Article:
The purpose of electronic control Combining a short wheelbase and light weight with a high center of gravity, super sport bikes are designed for high performance.A touring bike is like a cruiser-ideal for long trips. The super sport bike is like a motor boat-ideal for sporty performance. The benefits of ultra-precise electronic control – Helping rider stop at about the same distanceThe average rider may apply either the front or rear brake more and faster than the other. As a result, the combination of braking forces on the front and rear wheels can vary by rider. Combined ABS was developed to combine front and rear braking forces and helps reduce differences in braking practices. Now, Electronically Controlled Combined ABS employs advanced electronic control to combine and distribute front and rear braking forces, allowing licensed riders of all levels to experience super sports bike braking as they never have before.

The antilock braking system (ABS) functions with a natural feel and minimal vibration.In contrast to conventional systems, Electronically Controlled Combined ABS features ultra-precise control of brake fluid pressure that helps prevent wheel lock. As a result, the system minimizes vehicle vibration and eliminates brake lever pulsing for superior, ultra-smooth ABS performance and braking.

Possible to apply braking force on the rear wheel onlyElectronically Controlled Combined ABS allows riders to apply precise rear-wheel braking with the foot pedal. Application of the rear brake does not result in immediate front brake activation unless rear-wheel lockup is sensed, allowing an experienced rider to use the rear brake like a traditional non-linked unit during spirited riding such as track days for outstanding speed, suspension and steering control.

Human-Friendly Transmission

What is the HFT (Human-Friendly Transmission)? The HFT (Human-Friendly Transmission) is Honda’s new automatic transmission system for motorcycles. Until now, use of automatic transmissions in motorbikes was confined mainly to scooters. The automatic transmissions used in scooters could not be used in general motorcycles because of differences in the structure of the vehicle frames. The HFT features a simple, compact design that fits neatly in the engine. This gives us the freedom to install an automatic transmission in a sporty bike like the DN-01. Advantages of the HFT Since the HFT is an automatic transmission, the bike can be easily operated with the throttle alone.And you can still enjoy all the sporty riding pleasure that motorcycles offer. How the HFT shifts gears Unlike a manual transmission, which is operated by the rider via a foot pedal, or an automatic scooter transmission like the Honda V-Matic, which uses a belt to provide continuously variable gear ratios, the HFT employs a simple mechanism that uses a component called a ‘swash plate’ to deliver continuously variable gear ratios. The angle of the swash plate inside the HFT is varied to provide continuously variable gear ratios, just like in a scooter. HFT operationWhat is a gear shift?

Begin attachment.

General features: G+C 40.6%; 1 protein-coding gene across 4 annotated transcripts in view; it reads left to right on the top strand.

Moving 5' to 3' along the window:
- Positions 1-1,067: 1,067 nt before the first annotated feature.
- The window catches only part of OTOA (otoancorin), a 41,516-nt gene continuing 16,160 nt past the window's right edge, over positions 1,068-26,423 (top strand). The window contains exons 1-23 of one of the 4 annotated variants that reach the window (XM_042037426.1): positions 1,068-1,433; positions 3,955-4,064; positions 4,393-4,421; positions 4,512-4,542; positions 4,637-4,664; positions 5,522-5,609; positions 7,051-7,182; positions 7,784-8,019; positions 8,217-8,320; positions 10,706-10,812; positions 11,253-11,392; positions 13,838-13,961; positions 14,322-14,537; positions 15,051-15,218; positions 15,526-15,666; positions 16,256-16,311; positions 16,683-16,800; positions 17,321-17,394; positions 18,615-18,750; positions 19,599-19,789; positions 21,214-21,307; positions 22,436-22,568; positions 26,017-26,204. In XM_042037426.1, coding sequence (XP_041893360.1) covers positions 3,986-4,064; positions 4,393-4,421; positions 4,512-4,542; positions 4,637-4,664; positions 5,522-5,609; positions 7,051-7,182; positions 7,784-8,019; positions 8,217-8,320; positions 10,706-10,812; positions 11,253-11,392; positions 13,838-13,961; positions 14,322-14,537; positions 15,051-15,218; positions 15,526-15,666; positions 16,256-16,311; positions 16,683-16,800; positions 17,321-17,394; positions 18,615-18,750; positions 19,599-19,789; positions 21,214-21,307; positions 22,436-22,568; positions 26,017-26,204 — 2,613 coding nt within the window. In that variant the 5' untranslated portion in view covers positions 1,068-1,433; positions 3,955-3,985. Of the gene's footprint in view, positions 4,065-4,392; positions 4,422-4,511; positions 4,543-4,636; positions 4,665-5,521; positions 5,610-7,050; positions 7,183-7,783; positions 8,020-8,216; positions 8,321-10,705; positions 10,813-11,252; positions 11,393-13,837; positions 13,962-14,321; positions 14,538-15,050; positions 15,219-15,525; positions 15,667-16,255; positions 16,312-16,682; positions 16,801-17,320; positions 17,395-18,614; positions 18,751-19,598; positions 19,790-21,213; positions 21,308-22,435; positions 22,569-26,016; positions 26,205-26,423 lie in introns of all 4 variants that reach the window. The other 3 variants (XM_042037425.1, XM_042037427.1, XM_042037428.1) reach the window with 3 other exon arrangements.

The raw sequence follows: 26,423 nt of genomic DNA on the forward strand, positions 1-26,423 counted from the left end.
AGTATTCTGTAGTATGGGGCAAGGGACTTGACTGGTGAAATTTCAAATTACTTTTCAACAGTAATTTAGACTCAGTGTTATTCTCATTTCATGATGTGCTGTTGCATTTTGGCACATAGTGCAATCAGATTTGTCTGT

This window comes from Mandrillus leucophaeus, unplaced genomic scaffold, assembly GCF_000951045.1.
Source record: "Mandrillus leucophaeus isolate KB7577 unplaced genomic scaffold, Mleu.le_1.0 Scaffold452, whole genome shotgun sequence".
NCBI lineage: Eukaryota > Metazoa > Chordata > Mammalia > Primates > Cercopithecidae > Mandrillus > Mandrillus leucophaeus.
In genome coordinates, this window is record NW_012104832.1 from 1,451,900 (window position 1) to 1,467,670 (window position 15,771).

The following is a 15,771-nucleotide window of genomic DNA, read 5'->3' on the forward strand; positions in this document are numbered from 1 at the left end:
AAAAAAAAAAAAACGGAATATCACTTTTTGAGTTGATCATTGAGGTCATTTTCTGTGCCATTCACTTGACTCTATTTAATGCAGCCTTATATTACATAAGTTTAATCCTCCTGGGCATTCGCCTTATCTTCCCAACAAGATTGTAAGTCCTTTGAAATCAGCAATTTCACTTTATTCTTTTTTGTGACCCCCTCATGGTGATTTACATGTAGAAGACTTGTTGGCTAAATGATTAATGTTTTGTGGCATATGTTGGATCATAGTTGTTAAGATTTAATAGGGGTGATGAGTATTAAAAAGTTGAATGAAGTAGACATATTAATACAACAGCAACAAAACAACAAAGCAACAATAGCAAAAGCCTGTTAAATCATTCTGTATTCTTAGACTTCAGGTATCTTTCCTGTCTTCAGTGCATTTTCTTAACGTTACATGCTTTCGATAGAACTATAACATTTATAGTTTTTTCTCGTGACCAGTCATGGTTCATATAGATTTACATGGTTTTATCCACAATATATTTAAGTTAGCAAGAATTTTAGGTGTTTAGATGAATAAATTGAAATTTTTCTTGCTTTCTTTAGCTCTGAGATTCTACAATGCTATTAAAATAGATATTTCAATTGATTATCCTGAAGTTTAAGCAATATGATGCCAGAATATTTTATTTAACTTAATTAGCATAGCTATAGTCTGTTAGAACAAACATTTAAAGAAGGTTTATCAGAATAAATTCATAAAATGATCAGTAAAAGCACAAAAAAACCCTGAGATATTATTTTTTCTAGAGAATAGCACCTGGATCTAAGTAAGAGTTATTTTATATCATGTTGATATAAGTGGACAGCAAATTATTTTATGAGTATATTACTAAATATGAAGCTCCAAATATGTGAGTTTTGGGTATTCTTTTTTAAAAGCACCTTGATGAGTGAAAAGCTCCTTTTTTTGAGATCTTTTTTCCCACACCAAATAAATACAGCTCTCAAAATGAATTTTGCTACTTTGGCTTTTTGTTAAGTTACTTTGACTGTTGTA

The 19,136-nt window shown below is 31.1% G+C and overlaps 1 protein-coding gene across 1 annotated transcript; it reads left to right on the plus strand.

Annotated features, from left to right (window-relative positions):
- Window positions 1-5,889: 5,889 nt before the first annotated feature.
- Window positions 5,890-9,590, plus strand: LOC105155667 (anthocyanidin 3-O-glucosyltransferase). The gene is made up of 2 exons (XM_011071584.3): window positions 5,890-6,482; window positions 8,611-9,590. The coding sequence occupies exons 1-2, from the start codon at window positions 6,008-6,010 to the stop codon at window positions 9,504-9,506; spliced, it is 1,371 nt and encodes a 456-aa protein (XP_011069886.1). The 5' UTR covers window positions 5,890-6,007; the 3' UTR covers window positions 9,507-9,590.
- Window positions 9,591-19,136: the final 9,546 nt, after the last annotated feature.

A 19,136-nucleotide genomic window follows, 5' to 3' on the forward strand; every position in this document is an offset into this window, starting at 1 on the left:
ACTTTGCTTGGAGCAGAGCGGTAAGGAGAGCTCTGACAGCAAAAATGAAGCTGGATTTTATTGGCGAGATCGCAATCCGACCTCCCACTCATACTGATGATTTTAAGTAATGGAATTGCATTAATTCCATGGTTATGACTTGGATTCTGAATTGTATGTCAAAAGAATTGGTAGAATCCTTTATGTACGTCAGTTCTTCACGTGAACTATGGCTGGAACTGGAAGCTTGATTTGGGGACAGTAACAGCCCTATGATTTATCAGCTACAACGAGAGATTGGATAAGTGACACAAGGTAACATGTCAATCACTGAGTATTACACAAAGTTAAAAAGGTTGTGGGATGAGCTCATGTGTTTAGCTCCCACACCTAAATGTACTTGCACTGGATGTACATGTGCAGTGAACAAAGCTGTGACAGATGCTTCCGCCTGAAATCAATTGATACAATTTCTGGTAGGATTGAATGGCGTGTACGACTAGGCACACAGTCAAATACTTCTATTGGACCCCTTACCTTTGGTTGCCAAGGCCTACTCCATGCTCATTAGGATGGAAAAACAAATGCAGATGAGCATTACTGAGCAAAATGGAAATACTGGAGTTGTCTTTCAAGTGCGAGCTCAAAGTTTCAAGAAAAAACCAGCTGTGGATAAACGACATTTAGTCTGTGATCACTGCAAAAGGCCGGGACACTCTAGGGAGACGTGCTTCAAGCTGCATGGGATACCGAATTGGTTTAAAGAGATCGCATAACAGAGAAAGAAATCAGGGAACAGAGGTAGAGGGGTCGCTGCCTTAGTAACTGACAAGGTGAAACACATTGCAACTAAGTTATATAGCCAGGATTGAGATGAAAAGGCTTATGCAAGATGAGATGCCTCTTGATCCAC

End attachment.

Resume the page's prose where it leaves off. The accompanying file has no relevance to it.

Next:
The amount of power (torque) and rpms transmitted from the engine to the wheel varies depending on whether, for example, the wheel turns 1/3 of a revolution for each revolution of the engine or one revolution for each revolution of the engine. The gear ratio must be varied to ensure that the appropriate amount of torque and rpms are transmitted to the wheel at different driving speeds. In an automatic transmission it shifts automatically, whereas in a manual transmission it is shifted directly by the rider.